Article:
The Killing of the Jew, Kaab al-Ashraf

Kaab Al-Ashraf was a Jew. He used to insult Muslims, and especially Muslim women. He had been later killed by a Muslim, through the permission of the Noble Prophet. This account is also present in Sahih Al-Bukhari as well as the thee earliest Sirah of the Noble Prophet, Sirah Rasul Allah by Ibn Ishaq.

The following is the account in my words:

The Prophet asked who would get rid of Kaab for him. A Muslim man responded that he would. Sadly, the Muslim who agreed with the Prophet, did not eat for three days (except for that which was required). When this was informed to the Prophet, the Prophet asked him the reason. The man told him that he had taken a responsibility (to kill Kaab) which he could not handle. So the Muslim asked the Prophet's permission to tell lies, or to deceive Kaab. The Prophet gave him the permission. The Muslim went to Kaab, said something deceptive, and made him come out of his house and then killed him.

The attack which is raised by Anti-Islamics here is that the Prophet gave another man do the filthy work and even gave him the permission to lie.

I quote Ibn Ishaq's Sirah, which was compiled decades before Sahih Al-Bukhari:

The apostle said-according to what Abdullah b. Al-Mughith told me-"Who will get rid me of  Ibnul-Ashraf?" Muhammad b. Maslama, a brother of B. 'Abdu'l-Ashlal, said, "I will deal with him for you, O apostle of God, I will kill him." He said, "So so if you can."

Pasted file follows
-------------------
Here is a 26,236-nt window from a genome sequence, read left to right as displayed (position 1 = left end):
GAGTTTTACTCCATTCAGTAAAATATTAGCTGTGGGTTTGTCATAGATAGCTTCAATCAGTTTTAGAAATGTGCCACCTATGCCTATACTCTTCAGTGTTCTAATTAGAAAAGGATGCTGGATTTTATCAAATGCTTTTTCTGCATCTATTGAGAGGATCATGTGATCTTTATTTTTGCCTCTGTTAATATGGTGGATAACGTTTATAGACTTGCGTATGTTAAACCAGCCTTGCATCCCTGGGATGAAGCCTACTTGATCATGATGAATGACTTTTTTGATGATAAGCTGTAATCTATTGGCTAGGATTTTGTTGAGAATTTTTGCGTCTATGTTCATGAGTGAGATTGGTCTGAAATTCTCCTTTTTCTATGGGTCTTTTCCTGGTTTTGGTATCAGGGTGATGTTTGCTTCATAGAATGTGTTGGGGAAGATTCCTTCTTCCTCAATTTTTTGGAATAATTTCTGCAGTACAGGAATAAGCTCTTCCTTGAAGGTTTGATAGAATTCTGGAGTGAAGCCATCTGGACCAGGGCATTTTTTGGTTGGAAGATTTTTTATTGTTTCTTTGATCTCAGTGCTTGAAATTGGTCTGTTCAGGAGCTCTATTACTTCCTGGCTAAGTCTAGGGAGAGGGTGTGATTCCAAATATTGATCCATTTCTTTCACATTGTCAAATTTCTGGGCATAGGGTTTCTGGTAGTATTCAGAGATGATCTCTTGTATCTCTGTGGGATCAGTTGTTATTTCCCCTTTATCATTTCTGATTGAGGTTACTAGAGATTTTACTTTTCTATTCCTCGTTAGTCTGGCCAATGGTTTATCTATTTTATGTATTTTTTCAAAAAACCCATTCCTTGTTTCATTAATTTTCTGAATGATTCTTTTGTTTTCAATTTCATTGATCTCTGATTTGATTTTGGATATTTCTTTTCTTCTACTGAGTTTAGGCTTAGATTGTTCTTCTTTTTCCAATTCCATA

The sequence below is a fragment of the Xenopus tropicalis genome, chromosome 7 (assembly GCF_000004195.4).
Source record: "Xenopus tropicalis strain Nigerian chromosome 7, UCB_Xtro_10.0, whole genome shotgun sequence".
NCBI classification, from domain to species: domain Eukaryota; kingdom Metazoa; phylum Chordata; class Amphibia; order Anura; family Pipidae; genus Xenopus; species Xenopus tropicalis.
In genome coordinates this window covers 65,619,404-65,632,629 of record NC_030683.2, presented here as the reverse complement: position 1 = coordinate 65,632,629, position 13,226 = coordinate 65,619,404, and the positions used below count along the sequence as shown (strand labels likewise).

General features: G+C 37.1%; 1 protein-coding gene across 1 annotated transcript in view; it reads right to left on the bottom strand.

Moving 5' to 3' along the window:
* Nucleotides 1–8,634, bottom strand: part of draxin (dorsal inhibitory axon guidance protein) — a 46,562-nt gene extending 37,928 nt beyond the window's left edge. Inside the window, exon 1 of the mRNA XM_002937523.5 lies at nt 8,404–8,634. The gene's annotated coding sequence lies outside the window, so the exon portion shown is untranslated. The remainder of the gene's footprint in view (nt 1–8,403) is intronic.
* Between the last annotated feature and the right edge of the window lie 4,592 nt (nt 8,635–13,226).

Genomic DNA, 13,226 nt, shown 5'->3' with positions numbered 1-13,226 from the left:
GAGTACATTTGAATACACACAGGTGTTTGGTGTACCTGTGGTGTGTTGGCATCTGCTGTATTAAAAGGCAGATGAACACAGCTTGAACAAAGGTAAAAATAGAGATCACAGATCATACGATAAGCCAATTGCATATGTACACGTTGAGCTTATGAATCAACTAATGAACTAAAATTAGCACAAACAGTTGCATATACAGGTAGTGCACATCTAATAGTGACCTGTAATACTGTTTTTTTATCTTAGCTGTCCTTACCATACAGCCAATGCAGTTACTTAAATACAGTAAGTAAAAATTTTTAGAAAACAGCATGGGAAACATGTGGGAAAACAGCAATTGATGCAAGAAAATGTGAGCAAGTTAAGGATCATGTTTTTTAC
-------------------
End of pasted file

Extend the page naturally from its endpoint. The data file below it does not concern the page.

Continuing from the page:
[stuff deleted but is won't change the meaning, trust me]

He said, "O apostle of God, we shall have to tell lies." He answered, "Say what you like, for you are free in the matter."

Now, quoting Sahih Al-Bukhari:

No need to quote. Except for "Say what you like, for you are free in the matter," this report mentions that the Prophet gave permission to tell lies by saying, "You may have so."

Please note the major difference in these two versions. The account from Bukhari is completely in the agreement with missionaries, that the Prophet gave permission to lie. However, the earliest account from Ibn Ishaq, disagrees with them. In Ibn Ishaq's Sirah, we are told that the Prophet said, "You are free in the matter."

Saying "you are free in the matter" (meaning to do what ever the Muslim wanted, and that he was free and its his problem) and "you may have so" (the permission to lie) are to very big different things...

This variant changes the meaning of the whole story. However, Ibn Ishaq's Sirah was compiled before the Al-Bukhari. That's why I take the side of the version from Ibn Ishaq. Sahih Al-Bukhari was compiled almost one hundred years later so such a variant could have arisen. But Allah knows best.

Further more, Kaab Al-Ashraf was not only a poet insulting Muslims and women, he was a rich man and had also once made a plot to kill the Prophet. This is recorded in Dr. Abdur Rauf's book, "Stories from Prophet's Life," in the chapter of the book called, "Murderous attempts on the Prophet's life."

Even more, let me lay emphasis on the words of the Apostle as recorded by Ibn Ishaq:

Say what you like, for you are free in the matter.

Clearly, the Prophet told him to say whatever HE (the Muslim) liked, because HE (Muslim) was free in the matter, because the Prophet was not involved.

Allah knows what really happened and only He, if He wills, can tell us which variant to accept. I am only dependant on the knowledge which I have from the Almighty.

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